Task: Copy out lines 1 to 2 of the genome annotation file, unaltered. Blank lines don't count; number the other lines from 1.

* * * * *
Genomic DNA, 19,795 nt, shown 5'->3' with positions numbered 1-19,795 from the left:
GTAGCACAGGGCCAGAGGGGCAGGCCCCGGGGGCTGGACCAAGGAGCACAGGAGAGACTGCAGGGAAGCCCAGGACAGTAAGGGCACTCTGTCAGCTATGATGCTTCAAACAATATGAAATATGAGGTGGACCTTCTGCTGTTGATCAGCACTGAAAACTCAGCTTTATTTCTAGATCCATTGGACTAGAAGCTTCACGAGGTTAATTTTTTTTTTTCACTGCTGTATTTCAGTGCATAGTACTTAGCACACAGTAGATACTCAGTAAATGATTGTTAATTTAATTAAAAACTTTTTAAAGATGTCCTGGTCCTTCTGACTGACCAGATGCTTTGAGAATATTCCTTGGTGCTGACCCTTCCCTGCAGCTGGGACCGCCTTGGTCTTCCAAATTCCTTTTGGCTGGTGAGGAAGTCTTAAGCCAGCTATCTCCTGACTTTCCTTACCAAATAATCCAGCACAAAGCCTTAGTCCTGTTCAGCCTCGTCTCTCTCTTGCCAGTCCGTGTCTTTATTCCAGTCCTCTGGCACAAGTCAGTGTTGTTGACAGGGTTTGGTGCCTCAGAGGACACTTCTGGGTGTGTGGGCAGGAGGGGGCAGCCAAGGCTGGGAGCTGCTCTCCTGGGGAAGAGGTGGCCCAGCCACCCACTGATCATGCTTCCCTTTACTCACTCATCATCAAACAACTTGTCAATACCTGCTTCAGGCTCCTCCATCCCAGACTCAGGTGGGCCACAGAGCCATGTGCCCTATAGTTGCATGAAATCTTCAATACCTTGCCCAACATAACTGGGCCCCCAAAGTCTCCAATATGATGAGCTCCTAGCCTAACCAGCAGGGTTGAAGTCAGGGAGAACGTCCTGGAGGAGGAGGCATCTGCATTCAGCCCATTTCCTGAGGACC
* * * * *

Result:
Genomic DNA, 19,795 nt, shown 5'->3' with positions numbered 1-19,795 from the left:
GTAGCACAGGGCCAGAGGGGCAGGCCCCGGGGGCTGGACCAAGGAGCACAGGAGAGACTGCAGGGAAGCCCAGGACAGTAAGGGCACTCTGTCAGCTATGATGCTTCAAACAATATGAAATATGAGGTGGACCTTCTGCTGTTGATCAGCACTGAAAACTCAGCTTTATTTCTAGATCCATTGGACTAGAAGCTTCACGAGGTTAATTTTTTTTTTTCACTGCTGTATTTCAGTGCATAGTACTTAGCACACAGTAGATACTCAGTAAATGATTGTTAATTTAATTAAAAACTTTTTAAAGATGTCCTGGTCCTTCTGACTGACCAGATGCTTTGAGAATATTCCTTGGTGCTGACCCTTCCCTGCAGCTGGGACCGCCTTGGTCTTCCAAATTCCTTTTGGCTGGTGAGGAAGTCTTAAGCCAGCTATCTCCTGACTTTCCTTACCAAATAATCCAGCACAAAGCCTTAGTCCTGTTCAGCCTCGTCTCTCTCTTGCCAGTCCGTGTCTTTATTCCAGTCCTCTGGCACAAGTCAGTGTTGTTGACAGGGTTTGGTGCCTCAGAGGACACTTCTGGGTGTGTGGGCAGGAGGGGGCAGCCAAGGCTGGGAGCTGCTCTCCTGGGGAAGAGGTGGCCCAGCCACCCACTGATCATGCTTCCCTTTACTCACTCATCATCAAACAACTTGTCAATACCTGCTTCAGGCTCCTCCATCCCAGACTCAGGTGGGCCACAGAGCCATGTGCCCTATAGTTGCATGAAATCTTCAATACCTTGCCCAACATAACTGGGCCCCCAAAGTCTCCAATATGATGAGCTCCTAGCCTAACCAGCAGGGTTGAAGTCAGGGAGAACGTCCTGGAGGAGGAGGCATCTGCATTCAGCCCATTTCCTGAGGACC